Fish is a low-acid food and can be processed safely only at temperatures reached in a pressure canner.
If the fish is frozen, thaw it before canning. Rinse the fish in cold water. You can add 2 tablespoons of vinegar per quart of water to help remove any slime. Remove the head, tail, fins and scales; it is not necessary to remove the skin. You can leave the bones in most fish because the bones become very soft and are a good source of calcium. Wash the fish and remove all blood. Refrigerate all the fish until you are ready to pack it in jars.
If you are using pint jars, cut the cleaned fish into 3½-inch lengths. If the skin has been left on the fish, pack the fish skin outward for a nicer appearance or skin inward for easier jar cleaning. Pack the fish solidly into hot jars, leaving 1 inch of headspace. If you would like firm-packed fish, run a plastic knife around the inside of the jar to align the product. Add 1 teaspoon of salt per pint, if desired. Do not add liquids. Carefully clean the jar rims and wipe them dry to remove any fish oil. Adjust the lids, and process for 100 minutes at 11 pounds pressure.
If you are using quart jars, cut cleaned fish into jar-length fillets or chunks of any size. Pack the fish solidly into hot jars, leaving 1 inch of headspace. Add seasonings or salt for flavor, according to your preference. Do not add liquids.
Carefully clean the jar rims and wipe them dry to remove any fish oil. Adjust lids, and process for 160 minutes at 11 pounds pressure.
For safety’s sake, you must have a complete, uninterrupted 160 minutes (2 hours and 40 minutes) to process at the minimum pressure required for your altitude. At the beginning of the process, write down the time it began and the time the process will be finished.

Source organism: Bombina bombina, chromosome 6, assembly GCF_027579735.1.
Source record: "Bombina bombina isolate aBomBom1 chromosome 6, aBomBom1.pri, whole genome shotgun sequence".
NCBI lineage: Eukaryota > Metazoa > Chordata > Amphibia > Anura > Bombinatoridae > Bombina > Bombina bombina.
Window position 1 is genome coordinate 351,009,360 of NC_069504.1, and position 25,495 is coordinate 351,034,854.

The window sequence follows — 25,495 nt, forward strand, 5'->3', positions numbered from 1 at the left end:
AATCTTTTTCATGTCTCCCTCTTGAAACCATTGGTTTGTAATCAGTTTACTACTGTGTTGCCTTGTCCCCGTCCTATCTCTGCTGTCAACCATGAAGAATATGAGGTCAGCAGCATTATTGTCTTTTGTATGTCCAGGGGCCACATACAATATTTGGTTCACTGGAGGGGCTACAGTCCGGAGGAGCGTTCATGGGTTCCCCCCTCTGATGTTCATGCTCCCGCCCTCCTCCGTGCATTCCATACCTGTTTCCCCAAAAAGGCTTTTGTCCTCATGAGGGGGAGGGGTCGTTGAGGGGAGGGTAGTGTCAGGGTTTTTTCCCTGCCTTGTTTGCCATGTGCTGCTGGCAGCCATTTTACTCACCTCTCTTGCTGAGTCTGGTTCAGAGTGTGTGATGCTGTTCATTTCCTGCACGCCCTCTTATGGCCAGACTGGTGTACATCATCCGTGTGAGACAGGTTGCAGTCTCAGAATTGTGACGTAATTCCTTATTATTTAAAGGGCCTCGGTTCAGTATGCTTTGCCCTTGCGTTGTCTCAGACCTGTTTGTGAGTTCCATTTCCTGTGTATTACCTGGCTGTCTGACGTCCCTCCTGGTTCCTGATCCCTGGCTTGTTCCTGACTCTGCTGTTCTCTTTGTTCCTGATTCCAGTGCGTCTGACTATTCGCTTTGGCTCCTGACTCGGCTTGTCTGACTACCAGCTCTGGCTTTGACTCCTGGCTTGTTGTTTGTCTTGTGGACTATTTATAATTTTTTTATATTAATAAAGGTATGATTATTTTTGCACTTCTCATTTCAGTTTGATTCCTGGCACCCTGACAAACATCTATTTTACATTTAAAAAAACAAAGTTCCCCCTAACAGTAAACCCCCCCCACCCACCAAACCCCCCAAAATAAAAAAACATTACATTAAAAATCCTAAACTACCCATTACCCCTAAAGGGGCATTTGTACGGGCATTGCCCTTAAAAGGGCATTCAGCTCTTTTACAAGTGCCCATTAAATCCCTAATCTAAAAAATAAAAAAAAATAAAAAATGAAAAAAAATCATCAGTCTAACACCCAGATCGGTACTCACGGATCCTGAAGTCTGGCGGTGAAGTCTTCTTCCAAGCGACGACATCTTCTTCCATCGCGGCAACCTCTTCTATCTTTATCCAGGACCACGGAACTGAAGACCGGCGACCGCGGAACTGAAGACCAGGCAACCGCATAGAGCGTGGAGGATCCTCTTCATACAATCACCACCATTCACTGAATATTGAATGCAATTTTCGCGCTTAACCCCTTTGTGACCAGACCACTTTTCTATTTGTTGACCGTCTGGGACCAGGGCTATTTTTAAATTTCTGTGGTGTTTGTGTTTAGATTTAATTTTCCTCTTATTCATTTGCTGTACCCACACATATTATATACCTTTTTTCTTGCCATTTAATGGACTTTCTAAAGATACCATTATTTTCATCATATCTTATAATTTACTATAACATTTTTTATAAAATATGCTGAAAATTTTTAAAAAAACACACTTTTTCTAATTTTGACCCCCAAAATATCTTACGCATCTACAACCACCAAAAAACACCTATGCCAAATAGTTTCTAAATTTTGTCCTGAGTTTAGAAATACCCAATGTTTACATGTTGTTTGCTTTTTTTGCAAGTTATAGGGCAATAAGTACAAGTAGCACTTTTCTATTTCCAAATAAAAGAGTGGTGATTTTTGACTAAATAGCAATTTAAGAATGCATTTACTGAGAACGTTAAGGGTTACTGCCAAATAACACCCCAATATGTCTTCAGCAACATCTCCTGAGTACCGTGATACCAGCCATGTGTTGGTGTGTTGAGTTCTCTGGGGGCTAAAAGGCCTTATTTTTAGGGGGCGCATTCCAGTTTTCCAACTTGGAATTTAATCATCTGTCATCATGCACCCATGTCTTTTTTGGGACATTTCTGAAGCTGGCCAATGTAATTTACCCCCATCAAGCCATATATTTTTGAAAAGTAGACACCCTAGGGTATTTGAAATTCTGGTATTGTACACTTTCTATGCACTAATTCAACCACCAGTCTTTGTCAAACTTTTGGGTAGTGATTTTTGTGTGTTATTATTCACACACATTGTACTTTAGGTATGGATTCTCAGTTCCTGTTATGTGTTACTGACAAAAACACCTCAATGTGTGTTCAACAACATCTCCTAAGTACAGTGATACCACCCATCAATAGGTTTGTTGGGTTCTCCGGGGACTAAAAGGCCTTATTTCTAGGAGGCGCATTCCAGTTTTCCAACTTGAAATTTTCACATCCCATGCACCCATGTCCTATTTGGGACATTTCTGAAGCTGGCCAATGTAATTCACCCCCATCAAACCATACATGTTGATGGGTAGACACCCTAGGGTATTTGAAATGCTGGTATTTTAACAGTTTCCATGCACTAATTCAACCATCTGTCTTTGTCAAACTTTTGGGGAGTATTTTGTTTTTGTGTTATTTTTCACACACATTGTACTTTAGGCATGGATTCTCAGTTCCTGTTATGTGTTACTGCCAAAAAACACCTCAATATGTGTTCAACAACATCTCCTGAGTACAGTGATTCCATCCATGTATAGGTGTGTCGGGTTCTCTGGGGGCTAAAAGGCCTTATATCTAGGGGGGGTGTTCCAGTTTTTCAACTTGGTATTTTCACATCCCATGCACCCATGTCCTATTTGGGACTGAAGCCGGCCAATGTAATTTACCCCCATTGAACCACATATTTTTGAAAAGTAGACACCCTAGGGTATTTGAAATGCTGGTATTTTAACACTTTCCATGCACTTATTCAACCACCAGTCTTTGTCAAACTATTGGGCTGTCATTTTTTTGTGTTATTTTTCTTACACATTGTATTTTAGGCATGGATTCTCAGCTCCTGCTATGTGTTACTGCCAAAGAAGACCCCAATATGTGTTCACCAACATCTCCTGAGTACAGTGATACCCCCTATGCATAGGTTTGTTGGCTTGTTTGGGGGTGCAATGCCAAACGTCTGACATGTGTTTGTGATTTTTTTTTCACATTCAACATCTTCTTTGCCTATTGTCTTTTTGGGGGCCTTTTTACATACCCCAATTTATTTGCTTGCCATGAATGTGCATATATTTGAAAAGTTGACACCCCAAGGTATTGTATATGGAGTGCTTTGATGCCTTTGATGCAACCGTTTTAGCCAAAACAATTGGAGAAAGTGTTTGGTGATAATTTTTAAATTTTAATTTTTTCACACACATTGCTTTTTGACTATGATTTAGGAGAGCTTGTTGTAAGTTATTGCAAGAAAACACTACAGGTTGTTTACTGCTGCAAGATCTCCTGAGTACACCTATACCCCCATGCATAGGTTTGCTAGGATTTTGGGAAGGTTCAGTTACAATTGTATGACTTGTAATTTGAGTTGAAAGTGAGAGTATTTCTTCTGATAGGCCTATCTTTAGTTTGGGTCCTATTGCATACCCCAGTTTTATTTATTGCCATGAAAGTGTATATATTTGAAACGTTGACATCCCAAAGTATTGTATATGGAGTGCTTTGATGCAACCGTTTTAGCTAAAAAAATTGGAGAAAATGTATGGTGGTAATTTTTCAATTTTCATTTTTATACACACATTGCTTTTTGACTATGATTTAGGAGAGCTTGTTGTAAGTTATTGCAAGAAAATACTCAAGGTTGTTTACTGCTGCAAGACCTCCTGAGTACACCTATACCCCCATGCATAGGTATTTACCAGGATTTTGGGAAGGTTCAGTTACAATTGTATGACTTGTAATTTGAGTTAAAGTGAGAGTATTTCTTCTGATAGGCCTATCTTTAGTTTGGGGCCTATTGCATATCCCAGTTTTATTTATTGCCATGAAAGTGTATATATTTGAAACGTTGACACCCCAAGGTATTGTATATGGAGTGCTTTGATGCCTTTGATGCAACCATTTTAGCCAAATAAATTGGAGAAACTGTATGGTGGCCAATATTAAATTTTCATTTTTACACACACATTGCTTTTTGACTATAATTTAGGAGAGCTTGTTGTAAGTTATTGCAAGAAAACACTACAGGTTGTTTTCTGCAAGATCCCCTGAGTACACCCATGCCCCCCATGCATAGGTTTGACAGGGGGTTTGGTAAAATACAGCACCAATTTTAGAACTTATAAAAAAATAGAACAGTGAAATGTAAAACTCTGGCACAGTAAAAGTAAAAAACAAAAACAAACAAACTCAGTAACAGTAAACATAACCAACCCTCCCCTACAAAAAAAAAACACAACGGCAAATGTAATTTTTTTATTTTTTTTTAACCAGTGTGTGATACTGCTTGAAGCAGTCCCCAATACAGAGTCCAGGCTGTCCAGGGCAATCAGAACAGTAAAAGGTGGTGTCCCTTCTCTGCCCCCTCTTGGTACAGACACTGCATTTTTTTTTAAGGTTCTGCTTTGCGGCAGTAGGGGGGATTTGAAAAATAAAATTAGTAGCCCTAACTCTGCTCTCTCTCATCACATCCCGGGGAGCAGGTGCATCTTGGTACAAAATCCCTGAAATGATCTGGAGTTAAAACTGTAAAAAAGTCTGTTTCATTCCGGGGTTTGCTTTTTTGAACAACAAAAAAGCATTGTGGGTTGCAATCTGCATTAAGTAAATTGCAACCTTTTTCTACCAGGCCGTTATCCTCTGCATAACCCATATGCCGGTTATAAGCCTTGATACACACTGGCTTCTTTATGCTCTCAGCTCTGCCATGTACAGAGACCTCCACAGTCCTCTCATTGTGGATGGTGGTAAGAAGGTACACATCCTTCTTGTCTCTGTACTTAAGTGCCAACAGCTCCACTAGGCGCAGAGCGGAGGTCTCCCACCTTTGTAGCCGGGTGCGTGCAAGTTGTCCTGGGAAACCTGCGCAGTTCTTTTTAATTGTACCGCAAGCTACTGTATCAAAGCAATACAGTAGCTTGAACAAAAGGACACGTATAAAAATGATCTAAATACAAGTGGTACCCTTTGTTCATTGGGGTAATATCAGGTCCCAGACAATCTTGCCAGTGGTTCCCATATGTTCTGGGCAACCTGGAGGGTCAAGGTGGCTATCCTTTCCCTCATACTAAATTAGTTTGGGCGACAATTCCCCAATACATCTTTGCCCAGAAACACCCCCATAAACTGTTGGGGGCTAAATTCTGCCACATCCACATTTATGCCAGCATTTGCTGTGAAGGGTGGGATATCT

These instructions are for blue, mackerel, salmon, steelhead, trout and other fatty fish, except tuna. Glasslike crystals sometimes form in canned salmon (these are magnesium ammonium phosphate). There is no way for the home canner to prevent these crystals from forming, but they usually dissolve when heated and are safe to eat.
To preserve fish by freezing
Freeze only fresh fish. Cut and package the fish into meal-size portions. Use heavily waxed paper, freezer wrap, heavy-duty aluminum foil or plastic freezer storage bags for fish storage. Wrap the fish tightly. Remove all air from the bag before sealing it. Label your packages with their contents and the date. Space the packages in the freezer to allow proper air circulation for cooling and freezing. Once the packages are solidly frozen (within 24 hours), you can restack them within the freezer. You can store properly wrapped lean fish for six months and fatty fish for two–three months in the freezer.
Fish can be placed in a shallow metal plan, covered with water, frozen and rewrapped in foil, paper or plastic for freezing.
National Center for Home Food Preservation. 2018. “Selecting, Preparing and Canning Meat: Fish.” Last reviewed February 2018. https://nchfp.uga.edu/how/can_05/fish.html.